There are many things I would have liked to have been over the years – a singer, a world traveller, someone who can cook, many many things. The problem with wishing to be something you’re not is that you spend so much time comparing yourself to others that you miss actually being who you are supposed to be. I hear from other Mums how guilty they feel sometimes about not being the Mum they would have liked to have been or wish they were. When I see those Mums who are those earth Mums – baking with their kids, painting, doing crafty things, or sporty things, gardening, I do wish I could be like that. I think growing up with that kind of childhood must be great.
Of course we all love to compare ourselves to others and there’s always someone we think is ‘better’ than us at certain things. I do wonder sometimes with the matching process of adoption how well the actual personality and lifestyle matching is taken into consideration. I sit on a local panel for adoption and I know we look at the emotional match – can the prospective adopters meet the needs of the child. But should we also be looking at the other aspects of the match? If the child loves the outdoors and animals but the prospective adopters don’t…..if the child has been around music but the adopters aren’t into music. Of course this relates more to older children and within our current process children over 4 are waiting to be adopted as most adopters want under 4’s – more like under 2’s actually. But even then when you have a very small child placed you just don’t know what their personalities or challenges may turn out to be. There is the wrong assumption that if a baby is put into care very, very young as in under 6 months then there won’t be any lasting issues. This is not the case and I know of one little girl who had exactly that experience – going into care at 6 months old and then adopted at 22 months old and she has had the most difficult of journeys since.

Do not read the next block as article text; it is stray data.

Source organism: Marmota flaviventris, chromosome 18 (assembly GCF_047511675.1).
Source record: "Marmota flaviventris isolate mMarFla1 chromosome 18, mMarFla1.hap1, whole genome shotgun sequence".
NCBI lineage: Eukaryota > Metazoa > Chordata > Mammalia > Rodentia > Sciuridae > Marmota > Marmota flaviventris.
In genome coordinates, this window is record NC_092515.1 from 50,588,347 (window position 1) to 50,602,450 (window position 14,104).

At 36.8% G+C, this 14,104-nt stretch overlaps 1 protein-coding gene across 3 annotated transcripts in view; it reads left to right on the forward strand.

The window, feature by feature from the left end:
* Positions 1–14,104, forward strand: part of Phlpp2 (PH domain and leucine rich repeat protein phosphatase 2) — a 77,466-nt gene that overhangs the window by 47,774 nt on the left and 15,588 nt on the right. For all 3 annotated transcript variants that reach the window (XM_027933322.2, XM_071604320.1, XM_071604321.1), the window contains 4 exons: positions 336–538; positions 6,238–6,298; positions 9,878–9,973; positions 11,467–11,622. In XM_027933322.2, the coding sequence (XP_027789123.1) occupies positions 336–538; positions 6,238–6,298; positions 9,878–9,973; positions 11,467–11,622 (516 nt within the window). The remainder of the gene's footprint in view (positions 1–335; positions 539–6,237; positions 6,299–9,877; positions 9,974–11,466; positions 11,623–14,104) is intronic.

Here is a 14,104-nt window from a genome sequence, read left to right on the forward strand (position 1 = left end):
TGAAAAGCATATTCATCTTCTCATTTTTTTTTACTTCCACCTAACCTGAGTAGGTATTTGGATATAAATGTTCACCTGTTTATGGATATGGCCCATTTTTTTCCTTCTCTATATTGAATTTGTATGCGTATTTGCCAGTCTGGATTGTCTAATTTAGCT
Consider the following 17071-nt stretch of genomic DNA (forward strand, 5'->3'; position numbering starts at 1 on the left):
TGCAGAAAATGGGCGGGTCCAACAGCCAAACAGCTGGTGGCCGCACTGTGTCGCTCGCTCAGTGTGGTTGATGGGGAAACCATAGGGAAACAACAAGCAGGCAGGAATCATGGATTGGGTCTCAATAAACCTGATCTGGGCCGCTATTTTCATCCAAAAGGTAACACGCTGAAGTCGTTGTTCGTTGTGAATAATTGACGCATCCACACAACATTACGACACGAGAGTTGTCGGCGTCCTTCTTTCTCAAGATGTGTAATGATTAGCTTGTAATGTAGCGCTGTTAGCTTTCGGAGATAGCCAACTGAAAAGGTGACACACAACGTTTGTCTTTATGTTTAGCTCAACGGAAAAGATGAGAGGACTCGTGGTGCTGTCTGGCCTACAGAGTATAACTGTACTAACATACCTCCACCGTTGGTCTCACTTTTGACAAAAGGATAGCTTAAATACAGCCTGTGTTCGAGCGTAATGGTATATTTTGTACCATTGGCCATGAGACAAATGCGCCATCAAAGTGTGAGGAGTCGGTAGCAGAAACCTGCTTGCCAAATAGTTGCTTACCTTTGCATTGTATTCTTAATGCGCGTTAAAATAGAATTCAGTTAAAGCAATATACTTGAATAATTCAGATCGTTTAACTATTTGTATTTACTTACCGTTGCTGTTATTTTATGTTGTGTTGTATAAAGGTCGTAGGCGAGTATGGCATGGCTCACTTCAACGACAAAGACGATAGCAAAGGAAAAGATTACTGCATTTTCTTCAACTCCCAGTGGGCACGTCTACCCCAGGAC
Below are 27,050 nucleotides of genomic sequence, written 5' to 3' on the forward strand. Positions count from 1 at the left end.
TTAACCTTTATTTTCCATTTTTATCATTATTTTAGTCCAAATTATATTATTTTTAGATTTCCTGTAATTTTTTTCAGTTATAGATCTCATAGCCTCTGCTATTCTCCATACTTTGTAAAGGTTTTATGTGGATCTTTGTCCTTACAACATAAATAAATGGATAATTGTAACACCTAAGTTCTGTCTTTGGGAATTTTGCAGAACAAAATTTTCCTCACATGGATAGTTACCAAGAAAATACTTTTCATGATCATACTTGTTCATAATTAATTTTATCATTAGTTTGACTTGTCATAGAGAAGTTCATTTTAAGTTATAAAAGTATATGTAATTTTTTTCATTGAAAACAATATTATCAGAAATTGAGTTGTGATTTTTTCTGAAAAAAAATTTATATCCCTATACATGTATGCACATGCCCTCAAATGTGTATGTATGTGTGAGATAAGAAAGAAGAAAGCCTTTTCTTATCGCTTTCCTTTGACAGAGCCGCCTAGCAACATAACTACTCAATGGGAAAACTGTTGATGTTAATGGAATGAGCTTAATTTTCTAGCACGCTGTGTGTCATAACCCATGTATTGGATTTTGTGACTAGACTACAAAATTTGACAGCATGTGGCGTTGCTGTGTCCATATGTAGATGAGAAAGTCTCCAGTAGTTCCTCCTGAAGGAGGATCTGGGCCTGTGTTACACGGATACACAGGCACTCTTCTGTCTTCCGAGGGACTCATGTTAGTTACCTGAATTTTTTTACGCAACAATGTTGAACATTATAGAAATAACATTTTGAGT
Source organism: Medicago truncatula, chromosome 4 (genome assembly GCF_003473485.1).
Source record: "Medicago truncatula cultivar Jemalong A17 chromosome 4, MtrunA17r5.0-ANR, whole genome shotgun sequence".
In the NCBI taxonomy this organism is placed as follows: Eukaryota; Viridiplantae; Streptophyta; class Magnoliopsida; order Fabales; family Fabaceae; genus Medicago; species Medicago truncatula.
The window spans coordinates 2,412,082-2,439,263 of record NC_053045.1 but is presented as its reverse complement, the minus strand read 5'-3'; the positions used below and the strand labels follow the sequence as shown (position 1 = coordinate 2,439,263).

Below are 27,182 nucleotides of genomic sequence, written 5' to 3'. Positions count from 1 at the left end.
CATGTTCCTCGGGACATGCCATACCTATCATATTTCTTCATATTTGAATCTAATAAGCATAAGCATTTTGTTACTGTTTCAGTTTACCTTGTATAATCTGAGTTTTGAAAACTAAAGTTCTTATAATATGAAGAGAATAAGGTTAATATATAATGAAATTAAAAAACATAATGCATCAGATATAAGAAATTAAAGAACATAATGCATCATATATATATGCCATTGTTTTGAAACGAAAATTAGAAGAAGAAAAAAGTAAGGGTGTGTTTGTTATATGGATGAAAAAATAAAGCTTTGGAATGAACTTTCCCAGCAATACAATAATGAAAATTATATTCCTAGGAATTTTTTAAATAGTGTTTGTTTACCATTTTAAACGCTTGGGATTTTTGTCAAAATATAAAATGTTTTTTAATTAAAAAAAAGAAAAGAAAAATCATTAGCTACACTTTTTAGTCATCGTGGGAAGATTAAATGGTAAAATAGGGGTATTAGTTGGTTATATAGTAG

Why am I talking about the matching process? Well I do wonder sometimes about the nature, nurture debate. If the way I bring my children up is in as healthy a way as I see is possible does it mean they will develop into healthy adults? Not necessarily, there are of course genetics, their early experiences and of course the fact that I am not the Mum I wish I was too….we are not perfect, no parent is.
So how do we make sure we are being the best us we can be? I’ve given up comparisons (well most the time) as I know all that does is paralyse me to act in the way I feel is right, whether with my children or in any area of my life. Instead I choose to take how others are as an inspiration to change if I want to. So yes I would like to be a more caring Mum but I’m not going to beat myself up about it if I miss the mark. Yes I would like to be a better singer, but I’m going to enjoy and embrace the voice I have and the opportunities I have. And yes I would love to be the next Business woman of the year but I am going to dedicate my working life to making a difference where I feel I can. I think that’s all you can do and then maybe I will be the me I actually want to be.